Anti-abortion protesters can now bring their message right up to Burlington's Planned Parenthood.
In response to last Thursday's Supreme Court ruling, Burlington city attorney Eileen Blackwood announced Wednesday that the city has stopped enforcing its buffer zone, which had prevented protestors from coming within 35 feet of reproductive health centers since 2012.
The Supreme Court decision
struck down a similar law in Massachusetts, nullifying that state's 35-foot buffer zone on the basis that it violated protesters' free speech.
Blackwood noted in a statement that while the city has suspended the buffer zone, she's determined that the second piece of the ordinance, which prevents people from "knowingly obstructing, detaining, hindering, impeding, or blocking a person’s entry to or exit from such a facility" still stands. The city attorney said she'll ask the City Council to amend the city ordinance accordingly when it meets on July 14.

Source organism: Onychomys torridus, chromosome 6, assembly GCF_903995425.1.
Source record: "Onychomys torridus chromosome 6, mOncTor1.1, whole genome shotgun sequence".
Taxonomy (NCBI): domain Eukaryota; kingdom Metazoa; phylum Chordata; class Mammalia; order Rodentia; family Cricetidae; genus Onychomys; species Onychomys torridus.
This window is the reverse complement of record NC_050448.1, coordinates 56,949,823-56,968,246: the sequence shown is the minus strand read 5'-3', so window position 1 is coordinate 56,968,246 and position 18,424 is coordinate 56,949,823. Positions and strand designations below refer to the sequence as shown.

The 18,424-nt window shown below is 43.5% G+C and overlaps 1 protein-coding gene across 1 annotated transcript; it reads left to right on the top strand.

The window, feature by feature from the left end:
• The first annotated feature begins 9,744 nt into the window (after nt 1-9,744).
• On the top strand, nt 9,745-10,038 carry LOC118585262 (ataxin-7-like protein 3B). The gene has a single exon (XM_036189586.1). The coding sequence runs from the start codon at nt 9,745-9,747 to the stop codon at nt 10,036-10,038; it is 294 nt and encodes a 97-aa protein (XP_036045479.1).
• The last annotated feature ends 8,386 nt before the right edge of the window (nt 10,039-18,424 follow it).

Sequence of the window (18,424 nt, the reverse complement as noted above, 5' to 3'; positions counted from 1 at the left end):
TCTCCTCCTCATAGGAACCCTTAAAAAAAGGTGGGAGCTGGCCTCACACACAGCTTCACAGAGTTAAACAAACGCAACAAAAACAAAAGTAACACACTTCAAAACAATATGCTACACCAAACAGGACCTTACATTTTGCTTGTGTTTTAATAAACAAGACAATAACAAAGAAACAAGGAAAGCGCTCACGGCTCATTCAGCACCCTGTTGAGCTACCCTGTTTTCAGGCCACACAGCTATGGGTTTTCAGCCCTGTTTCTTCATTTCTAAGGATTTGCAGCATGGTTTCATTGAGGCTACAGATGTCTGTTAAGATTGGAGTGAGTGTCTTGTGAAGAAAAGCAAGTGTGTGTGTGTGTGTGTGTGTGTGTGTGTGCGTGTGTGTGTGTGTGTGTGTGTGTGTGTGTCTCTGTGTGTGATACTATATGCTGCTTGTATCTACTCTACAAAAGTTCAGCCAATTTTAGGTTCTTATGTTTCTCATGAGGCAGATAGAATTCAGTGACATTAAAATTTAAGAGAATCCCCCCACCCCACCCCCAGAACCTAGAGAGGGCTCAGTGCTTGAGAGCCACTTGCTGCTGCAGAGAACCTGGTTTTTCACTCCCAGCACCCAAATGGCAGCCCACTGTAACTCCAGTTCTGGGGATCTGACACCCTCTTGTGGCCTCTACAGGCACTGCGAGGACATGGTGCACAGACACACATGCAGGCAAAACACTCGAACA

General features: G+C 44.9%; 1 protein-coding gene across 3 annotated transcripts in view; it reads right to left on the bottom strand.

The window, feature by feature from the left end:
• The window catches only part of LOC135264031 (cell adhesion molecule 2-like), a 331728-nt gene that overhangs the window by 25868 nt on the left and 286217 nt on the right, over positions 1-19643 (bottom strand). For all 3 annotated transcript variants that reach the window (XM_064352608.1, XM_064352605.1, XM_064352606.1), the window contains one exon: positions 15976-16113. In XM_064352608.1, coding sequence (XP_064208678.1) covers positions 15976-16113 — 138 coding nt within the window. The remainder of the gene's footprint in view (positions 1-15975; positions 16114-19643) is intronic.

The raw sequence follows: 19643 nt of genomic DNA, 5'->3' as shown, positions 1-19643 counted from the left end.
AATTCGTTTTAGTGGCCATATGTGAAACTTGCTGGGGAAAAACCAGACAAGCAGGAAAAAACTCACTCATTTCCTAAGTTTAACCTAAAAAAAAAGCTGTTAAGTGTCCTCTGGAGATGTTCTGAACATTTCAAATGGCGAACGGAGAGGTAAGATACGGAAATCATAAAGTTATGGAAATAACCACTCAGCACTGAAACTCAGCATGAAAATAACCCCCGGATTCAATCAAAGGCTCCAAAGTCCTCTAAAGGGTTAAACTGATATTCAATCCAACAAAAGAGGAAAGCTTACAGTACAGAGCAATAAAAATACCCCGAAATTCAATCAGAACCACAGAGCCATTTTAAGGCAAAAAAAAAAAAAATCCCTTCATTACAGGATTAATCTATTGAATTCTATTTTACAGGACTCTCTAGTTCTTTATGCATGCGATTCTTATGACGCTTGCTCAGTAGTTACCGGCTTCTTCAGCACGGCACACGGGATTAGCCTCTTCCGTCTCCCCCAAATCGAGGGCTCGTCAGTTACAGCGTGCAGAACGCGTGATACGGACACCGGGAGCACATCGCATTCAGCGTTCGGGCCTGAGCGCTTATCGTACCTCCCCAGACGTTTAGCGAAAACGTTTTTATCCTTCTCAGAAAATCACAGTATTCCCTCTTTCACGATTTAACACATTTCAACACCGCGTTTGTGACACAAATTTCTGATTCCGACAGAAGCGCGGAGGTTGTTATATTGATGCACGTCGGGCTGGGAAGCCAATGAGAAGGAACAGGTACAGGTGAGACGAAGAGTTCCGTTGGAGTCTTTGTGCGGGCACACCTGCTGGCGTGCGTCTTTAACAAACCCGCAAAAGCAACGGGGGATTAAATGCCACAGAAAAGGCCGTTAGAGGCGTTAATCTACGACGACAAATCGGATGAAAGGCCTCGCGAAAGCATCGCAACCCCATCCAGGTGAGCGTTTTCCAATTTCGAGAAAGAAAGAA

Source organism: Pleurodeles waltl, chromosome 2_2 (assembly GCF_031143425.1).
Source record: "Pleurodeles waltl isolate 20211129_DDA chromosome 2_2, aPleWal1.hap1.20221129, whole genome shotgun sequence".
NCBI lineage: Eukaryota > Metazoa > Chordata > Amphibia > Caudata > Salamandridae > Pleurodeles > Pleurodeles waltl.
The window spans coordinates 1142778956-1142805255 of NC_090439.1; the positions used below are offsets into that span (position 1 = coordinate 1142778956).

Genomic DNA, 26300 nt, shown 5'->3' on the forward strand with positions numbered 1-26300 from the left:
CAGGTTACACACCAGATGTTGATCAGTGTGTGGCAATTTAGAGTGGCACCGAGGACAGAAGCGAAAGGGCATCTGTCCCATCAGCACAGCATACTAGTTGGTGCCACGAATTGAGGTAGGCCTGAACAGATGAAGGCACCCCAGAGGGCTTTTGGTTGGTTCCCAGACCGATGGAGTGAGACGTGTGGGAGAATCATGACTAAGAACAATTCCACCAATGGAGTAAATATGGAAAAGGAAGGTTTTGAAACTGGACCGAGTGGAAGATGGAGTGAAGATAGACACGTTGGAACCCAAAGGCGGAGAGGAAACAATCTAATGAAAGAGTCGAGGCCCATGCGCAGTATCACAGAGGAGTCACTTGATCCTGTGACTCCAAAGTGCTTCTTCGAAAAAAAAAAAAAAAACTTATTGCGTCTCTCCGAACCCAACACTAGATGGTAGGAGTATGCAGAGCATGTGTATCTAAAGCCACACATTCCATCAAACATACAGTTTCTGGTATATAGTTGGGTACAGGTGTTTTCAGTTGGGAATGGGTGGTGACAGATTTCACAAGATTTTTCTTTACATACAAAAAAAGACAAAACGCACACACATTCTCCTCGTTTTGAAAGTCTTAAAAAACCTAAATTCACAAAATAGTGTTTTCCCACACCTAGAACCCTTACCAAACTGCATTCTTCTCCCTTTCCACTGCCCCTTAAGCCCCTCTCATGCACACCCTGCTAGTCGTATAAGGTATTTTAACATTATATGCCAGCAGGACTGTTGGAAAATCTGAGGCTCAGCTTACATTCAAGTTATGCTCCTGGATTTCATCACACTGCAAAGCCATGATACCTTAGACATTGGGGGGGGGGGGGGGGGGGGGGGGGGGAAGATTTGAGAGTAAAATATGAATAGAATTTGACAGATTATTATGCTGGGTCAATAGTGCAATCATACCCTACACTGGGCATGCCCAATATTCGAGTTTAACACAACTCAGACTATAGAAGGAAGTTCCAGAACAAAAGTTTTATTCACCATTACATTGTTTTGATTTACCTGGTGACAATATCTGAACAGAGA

Both before and after the buffer zone law took effect, anti-abortion protesters congregated near Burlington's Planned Parenthood health center on St. Paul Street. Planned Parenthood of Northern New England advocated for
the buffer zone to protect patients from being harassed.
Jill Krowinski, Planned Parenthood's vice president of education and Vermont community affairs, released a statement: "While we applaud [the] city for upholding the enforcement of obstructing a person’s entry to a reproductive health care facility, we remain deep frustrated that protestors can continue to harass patients. We call upon the City Council to make this a top priority since this is a public safety and an access issue."
Last week, she said that the ordinance had been effective in affording protection. She also noted in a press statement that her organization doesn't believe Burlington's ordinance violates the First Amendment.
Burlington's buffer zone ordinance has also been challenged in court
and was under appeal at the time of the Supreme Court ruling.